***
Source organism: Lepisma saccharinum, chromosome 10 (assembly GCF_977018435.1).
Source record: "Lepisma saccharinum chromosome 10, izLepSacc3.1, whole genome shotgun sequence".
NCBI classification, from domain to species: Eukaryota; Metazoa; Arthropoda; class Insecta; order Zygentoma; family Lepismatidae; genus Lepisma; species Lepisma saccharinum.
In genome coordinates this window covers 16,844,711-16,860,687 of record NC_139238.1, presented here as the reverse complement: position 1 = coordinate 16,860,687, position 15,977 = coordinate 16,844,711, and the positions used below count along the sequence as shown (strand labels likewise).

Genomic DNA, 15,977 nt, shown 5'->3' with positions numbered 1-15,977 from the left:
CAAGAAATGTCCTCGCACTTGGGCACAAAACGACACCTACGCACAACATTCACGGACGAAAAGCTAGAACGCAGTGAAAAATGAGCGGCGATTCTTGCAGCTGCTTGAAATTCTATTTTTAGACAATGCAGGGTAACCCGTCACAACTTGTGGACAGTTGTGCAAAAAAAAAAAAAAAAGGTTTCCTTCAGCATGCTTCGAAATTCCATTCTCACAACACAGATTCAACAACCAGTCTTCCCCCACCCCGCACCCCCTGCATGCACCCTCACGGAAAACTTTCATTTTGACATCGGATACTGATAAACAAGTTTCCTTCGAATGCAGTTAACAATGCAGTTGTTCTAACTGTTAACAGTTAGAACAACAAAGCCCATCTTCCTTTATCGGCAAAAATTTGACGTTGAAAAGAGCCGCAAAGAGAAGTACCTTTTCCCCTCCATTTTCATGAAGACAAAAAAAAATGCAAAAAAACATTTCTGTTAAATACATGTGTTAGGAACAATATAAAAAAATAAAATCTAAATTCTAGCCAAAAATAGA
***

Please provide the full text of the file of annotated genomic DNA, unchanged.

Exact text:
Source organism: Lepisma saccharinum, chromosome 10 (assembly GCF_977018435.1).
Source record: "Lepisma saccharinum chromosome 10, izLepSacc3.1, whole genome shotgun sequence".
NCBI classification, from domain to species: Eukaryota; Metazoa; Arthropoda; class Insecta; order Zygentoma; family Lepismatidae; genus Lepisma; species Lepisma saccharinum.
In genome coordinates this window covers 16,844,711-16,860,687 of record NC_139238.1, presented here as the reverse complement: position 1 = coordinate 16,860,687, position 15,977 = coordinate 16,844,711, and the positions used below count along the sequence as shown (strand labels likewise).

Genomic DNA, 15,977 nt, shown 5'->3' with positions numbered 1-15,977 from the left:
CAAGAAATGTCCTCGCACTTGGGCACAAAACGACACCTACGCACAACATTCACGGACGAAAAGCTAGAACGCAGTGAAAAATGAGCGGCGATTCTTGCAGCTGCTTGAAATTCTATTTTTAGACAATGCAGGGTAACCCGTCACAACTTGTGGACAGTTGTGCAAAAAAAAAAAAAAAAGGTTTCCTTCAGCATGCTTCGAAATTCCATTCTCACAACACAGATTCAACAACCAGTCTTCCCCCACCCCGCACCCCCTGCATGCACCCTCACGGAAAACTTTCATTTTGACATCGGATACTGATAAACAAGTTTCCTTCGAATGCAGTTAACAATGCAGTTGTTCTAACTGTTAACAGTTAGAACAACAAAGCCCATCTTCCTTTATCGGCAAAAATTTGACGTTGAAAAGAGCCGCAAAGAGAAGTACCTTTTCCCCTCCATTTTCATGAAGACAAAAAAAAATGCAAAAAAACATTTCTGTTAAATACATGTGTTAGGAACAATATAAAAAAATAAAATCTAAATTCTAGCCAAAAATAGA